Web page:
There is a story behind every one of the more than 58,000 names on the Vietnam Veterans Moving Wall, a half-size replica of the Vietnam Veterans Memorial in Washington, D.C.
Rhona Knox Prescott of Lewes, who served as an operating room nurse in Vietnam in 1967 and 1968, found on one panel eight names of comrades who died when their helicopter was shot down. Prescott said she carried guilt around with her for many years because she was supposed to be on the helicopter but her friend, Eleana Alexander, took her place. “They were on their way to set up a hospital. They were the cream of the crop,” she said.
Prescott worked in Washington, D.C., and has visited the wall on the National Mall many times. She says it's therapeutic, but it also still hurts.
Joe Peltz, who works for the Cape May-Lewes Ferry, served in the U.S. Army from 1970-71. He etched two names of helicopter pilots who saved his life during a fire fight.
The Moving Wall has been visiting cities and towns around the United States since 1984, just two years after the memorial in Washington, D.C., opened. It's in Lewes until Monday, May 20.
Post 17 hosted a May 16 opening ceremony for Vietnam veterans that included a flyover from Dover Air Force Base, the laying of a ceremonial wreath, and welcomes from Lewes Mayor Ted Becker, Post 17 Commander Edwin Bergen and Heath Gehrke of the Delaware River and Bay Authority.
Post 17 Auxiliary President Murt Foos, master of ceremonies, and Kellie Bergen, veterans affairs chair for the post, thanked sponsors and volunteers. The two played a key role in making the dream of bringing the wall to Lewes a reality.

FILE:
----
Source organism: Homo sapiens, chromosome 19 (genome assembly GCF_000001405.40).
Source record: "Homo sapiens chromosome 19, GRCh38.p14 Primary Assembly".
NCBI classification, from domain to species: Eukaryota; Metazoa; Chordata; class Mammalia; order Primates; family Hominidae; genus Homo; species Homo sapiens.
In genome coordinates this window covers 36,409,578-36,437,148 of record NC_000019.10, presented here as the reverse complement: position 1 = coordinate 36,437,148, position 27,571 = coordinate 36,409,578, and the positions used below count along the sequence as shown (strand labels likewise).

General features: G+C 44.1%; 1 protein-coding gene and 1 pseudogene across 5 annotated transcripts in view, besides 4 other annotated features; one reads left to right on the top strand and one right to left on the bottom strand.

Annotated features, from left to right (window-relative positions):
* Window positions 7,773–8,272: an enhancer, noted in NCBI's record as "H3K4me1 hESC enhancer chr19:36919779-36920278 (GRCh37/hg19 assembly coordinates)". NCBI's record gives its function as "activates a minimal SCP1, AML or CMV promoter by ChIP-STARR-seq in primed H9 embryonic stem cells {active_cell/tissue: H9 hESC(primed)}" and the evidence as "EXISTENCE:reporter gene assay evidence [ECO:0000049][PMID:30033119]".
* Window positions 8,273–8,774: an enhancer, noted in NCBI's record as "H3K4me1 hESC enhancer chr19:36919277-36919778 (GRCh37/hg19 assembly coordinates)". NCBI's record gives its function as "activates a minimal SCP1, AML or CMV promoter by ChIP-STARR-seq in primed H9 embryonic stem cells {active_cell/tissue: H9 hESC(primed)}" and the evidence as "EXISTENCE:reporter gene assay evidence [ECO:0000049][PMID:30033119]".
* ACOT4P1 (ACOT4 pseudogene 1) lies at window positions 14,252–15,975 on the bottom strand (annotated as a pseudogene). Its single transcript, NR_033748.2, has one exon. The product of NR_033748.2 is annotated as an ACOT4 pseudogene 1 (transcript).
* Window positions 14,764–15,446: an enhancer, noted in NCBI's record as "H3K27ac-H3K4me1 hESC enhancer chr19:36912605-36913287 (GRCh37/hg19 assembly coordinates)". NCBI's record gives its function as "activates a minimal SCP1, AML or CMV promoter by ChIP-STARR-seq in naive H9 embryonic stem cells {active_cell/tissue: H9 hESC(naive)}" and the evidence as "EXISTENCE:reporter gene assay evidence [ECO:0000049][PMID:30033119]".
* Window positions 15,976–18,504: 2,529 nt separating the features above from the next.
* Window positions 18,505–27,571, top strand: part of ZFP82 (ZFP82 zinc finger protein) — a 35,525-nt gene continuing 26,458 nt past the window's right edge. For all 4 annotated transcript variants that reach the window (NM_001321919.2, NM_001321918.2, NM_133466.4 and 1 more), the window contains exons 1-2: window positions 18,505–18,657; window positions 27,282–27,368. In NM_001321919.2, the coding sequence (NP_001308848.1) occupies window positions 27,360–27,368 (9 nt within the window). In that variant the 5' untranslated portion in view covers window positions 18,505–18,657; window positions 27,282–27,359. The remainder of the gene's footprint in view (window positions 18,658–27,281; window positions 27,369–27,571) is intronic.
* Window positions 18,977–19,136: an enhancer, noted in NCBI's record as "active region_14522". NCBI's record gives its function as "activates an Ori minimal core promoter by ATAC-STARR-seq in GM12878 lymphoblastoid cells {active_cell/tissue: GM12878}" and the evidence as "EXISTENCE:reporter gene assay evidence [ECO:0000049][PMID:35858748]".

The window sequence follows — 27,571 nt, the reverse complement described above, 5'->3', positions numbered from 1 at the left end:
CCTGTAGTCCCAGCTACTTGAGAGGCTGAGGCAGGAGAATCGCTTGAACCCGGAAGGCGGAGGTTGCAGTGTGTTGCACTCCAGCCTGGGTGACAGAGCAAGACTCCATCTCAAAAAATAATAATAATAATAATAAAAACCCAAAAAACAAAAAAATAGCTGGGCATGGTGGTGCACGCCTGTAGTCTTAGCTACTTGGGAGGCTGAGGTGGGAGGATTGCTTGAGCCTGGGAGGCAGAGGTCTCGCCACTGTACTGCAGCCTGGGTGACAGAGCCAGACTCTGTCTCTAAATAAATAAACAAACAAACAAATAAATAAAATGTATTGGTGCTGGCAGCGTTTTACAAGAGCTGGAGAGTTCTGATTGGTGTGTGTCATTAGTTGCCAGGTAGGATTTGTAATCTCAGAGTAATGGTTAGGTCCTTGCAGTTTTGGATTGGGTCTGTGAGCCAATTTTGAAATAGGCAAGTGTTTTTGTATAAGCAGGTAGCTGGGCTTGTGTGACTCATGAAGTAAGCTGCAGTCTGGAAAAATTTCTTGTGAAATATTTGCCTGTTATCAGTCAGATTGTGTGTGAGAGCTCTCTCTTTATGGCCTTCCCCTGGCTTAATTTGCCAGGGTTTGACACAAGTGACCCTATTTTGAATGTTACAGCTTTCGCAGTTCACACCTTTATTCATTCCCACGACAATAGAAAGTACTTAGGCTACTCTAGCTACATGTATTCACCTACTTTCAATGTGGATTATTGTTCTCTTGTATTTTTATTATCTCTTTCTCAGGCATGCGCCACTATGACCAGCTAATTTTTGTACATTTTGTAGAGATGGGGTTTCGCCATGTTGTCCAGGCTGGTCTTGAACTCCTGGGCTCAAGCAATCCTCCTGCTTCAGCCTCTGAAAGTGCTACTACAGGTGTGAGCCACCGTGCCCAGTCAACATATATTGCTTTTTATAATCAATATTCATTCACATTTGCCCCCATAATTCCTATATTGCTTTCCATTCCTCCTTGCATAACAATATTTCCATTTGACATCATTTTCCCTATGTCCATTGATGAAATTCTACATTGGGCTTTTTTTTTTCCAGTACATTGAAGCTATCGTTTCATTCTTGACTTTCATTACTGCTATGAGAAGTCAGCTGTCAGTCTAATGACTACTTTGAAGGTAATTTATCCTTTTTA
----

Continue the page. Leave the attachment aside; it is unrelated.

Two South Vietnam refugees, Thinh Pham, owner of Minh's Bistro in Rehoboth Beach, and Tuan Tran, a fighter pilot during the war, also spoke and thanked veterans and their families for their sacrifices.
Sponsored by Lewes American Legion Post 17, the Vietnam Veterans Moving Wall is free and open to the public 24 hours a day on the grounds of the Cape May-Lewes Ferry Terminal through Sunday, May 19. At 10 a.m., Monday, May 20, U.S. Sen. Tom Carper will visit with children; the wall will close to the public at 2 p.m.
A candlelight vigil will take place each evening at 8 p.m. and will feature the playing of bagpipes and “Taps.’”
A special tribute ceremony is planned for 11 a.m., Saturday, May 18, that will include remarks on the 100th anniversary of the American Legion, Armed Forces Day and POW/MIA tributes, and a musical tribute by the Delaware State Police Pipes & Drums Corps.
Post 17 will be open to the public serving food from noon to 8 p.m., Friday, May 17, Saturday, May 18, and Sunday, May 19, and noon to 4 p.m., Monday, May 20. There will be live music and the Museum of Us will feature Vietnam War artifacts and photos. Nancy Lynch, author of “Vietnam Mailbag: Voices from the War, 1968-1972,” will be in the Post 17 pavilion from noon to 5 p.m. on May 18.